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Dietary habits and esophageal cancer. Dis Esophagus 2015 Jan;28(1):59-67

Date

06/26/2013

Pubmed ID

23795778

DOI

10.1111/dote.12097

Scopus ID

2-s2.0-84921607428   32 Citations

Abstract

Cancer of the esophagus is an underestimated, poorly understood, and changing disease. Its overall 5-year survival is less than 20%, even in the United States, which is largely a function of a delay in diagnosis until its more advanced stages. Additionally, the epidemiologic complexities of esophageal cancer are vast, rendering screening and prevention limited at best. First, the prevalence of esophageal cancer is unevenly distributed throughout the world. Second, the two histological forms (squamous cell and adenocarcinoma) vary in terms of their geographic prevalence and associated risk factors. Third, some populations appear at particular risk for esophageal cancer. And fourth, the incidence of esophageal cancer is in continuous flux among groups. Despite the varied prevalence and risks among populations, some factors have emerged as consistent associations while others are only now becoming more fully recognized. The most prominent, scientifically supported, and long-regarded risk factors for esophageal cancer are tobacco, alcohol, and reflux esophagitis. Inasmuch as the above are regarded as important risk factors for esophageal cancer, they are not the sole contributors. Dietary habits, nutrition, local customs, and the environment may be contributory. Along these lines, vitamins, minerals, fruits, vegetables, meats, fats, salted foods, nitrogen compounds, carcinogens, mycotoxins, and even the temperature of what we consume are increasingly regarded as potential etiologies for this deadly although potentially preventable disease. The goal of this review is to shed light on the less known role of nutrition and dietary habits in esophageal cancer.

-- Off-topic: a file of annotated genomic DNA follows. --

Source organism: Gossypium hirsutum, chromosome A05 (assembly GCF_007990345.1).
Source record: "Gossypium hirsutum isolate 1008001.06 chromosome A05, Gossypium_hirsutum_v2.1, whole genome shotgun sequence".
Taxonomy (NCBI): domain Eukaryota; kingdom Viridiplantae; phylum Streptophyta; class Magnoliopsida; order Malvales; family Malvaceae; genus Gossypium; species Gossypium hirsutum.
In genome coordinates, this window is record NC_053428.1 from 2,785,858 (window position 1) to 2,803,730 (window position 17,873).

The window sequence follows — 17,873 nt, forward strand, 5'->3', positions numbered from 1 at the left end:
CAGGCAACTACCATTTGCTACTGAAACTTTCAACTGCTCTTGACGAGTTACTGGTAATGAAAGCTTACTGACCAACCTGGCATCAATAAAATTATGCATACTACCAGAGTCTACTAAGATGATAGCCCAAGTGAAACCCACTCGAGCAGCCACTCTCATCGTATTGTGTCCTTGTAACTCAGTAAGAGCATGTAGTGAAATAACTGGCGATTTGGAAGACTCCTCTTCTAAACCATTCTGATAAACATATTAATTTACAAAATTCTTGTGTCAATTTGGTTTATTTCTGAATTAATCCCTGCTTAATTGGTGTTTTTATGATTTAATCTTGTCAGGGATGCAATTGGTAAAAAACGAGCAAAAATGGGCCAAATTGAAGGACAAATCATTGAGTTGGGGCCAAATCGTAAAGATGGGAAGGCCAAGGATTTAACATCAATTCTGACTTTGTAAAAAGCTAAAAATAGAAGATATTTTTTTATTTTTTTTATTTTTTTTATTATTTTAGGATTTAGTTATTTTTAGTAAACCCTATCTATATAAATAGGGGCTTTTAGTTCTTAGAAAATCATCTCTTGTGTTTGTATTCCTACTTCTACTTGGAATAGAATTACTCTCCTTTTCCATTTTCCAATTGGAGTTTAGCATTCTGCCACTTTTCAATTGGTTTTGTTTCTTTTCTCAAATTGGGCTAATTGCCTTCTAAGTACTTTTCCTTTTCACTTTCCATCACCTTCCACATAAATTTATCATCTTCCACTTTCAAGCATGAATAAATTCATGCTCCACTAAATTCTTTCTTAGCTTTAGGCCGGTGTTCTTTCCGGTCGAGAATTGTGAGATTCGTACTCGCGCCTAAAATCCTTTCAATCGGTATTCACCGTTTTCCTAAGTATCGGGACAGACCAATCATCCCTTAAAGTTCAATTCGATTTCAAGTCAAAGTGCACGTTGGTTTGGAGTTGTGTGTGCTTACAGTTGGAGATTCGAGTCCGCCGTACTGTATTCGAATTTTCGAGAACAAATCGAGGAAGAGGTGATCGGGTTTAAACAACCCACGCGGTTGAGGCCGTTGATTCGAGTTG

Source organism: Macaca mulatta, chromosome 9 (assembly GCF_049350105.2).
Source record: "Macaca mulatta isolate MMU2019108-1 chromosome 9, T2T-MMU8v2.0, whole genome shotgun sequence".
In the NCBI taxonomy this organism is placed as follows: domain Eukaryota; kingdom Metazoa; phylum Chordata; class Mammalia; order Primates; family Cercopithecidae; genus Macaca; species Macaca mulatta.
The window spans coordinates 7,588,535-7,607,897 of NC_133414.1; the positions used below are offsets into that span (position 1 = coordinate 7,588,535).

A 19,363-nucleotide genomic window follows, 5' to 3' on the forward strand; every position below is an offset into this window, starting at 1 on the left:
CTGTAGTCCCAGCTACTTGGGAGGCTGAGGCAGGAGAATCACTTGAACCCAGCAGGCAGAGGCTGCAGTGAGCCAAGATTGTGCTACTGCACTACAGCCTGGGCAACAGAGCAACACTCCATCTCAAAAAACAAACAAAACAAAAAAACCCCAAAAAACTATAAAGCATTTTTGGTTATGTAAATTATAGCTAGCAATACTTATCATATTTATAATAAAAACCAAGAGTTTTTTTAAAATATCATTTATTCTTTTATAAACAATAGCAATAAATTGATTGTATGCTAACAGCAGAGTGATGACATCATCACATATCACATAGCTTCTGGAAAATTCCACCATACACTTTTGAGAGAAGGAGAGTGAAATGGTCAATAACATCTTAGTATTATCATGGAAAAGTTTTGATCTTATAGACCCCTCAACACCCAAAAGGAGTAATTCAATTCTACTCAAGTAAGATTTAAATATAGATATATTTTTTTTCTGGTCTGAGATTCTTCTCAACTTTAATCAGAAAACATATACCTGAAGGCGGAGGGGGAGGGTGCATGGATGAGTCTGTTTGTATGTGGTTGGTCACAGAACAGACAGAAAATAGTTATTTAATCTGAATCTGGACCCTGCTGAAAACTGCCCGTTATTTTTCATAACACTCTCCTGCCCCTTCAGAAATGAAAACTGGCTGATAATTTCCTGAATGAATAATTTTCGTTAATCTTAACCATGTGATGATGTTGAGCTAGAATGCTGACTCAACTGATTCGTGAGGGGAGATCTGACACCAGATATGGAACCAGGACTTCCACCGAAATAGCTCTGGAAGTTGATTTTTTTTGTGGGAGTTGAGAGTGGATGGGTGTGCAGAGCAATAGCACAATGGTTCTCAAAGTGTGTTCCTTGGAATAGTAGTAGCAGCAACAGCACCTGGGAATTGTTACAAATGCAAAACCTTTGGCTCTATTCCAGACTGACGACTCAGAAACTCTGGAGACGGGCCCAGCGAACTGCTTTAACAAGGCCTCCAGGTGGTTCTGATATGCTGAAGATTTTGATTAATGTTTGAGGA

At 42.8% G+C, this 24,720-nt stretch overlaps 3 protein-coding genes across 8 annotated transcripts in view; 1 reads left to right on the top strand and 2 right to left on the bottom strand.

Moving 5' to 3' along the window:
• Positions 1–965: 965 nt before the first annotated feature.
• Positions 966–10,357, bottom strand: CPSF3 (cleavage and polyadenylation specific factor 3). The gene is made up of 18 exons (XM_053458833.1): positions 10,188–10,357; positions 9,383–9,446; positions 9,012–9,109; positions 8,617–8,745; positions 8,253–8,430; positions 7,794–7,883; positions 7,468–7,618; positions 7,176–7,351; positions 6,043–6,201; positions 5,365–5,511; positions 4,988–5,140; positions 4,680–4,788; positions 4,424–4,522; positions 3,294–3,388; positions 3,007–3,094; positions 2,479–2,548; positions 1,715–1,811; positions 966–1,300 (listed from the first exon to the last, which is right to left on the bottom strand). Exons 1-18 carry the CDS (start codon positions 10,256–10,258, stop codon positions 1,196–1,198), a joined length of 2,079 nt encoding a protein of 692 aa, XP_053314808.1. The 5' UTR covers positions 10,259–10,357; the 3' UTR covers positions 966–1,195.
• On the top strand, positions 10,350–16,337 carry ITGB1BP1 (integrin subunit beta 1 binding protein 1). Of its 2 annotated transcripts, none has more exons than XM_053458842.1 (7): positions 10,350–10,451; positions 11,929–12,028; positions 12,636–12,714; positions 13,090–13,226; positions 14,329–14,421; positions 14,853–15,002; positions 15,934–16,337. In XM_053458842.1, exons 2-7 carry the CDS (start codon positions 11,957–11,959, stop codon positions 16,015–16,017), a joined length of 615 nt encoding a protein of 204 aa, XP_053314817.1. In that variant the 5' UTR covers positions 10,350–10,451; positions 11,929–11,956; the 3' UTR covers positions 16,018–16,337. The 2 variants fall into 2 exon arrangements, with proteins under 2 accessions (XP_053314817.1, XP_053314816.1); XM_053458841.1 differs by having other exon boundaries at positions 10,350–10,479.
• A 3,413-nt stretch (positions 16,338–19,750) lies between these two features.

Author List

Palladino-Davis AG, Mendez BM, Fisichella PM, Davis CS

Author

Christopher Stephen Davis MD, MPH Assistant Professor in the Surgery department at Medical College of Wisconsin




MESH terms used to index this publication - Major topics in bold

Beverages
Esophageal Neoplasms
Feeding Behavior
Hot Temperature
Humans
Minerals
Nutritional Status
Prevalence
Risk Factors
Vitamins
jenkins-FCD Prod-482 91ad8a360b6da540234915ea01ff80e38bfdb40a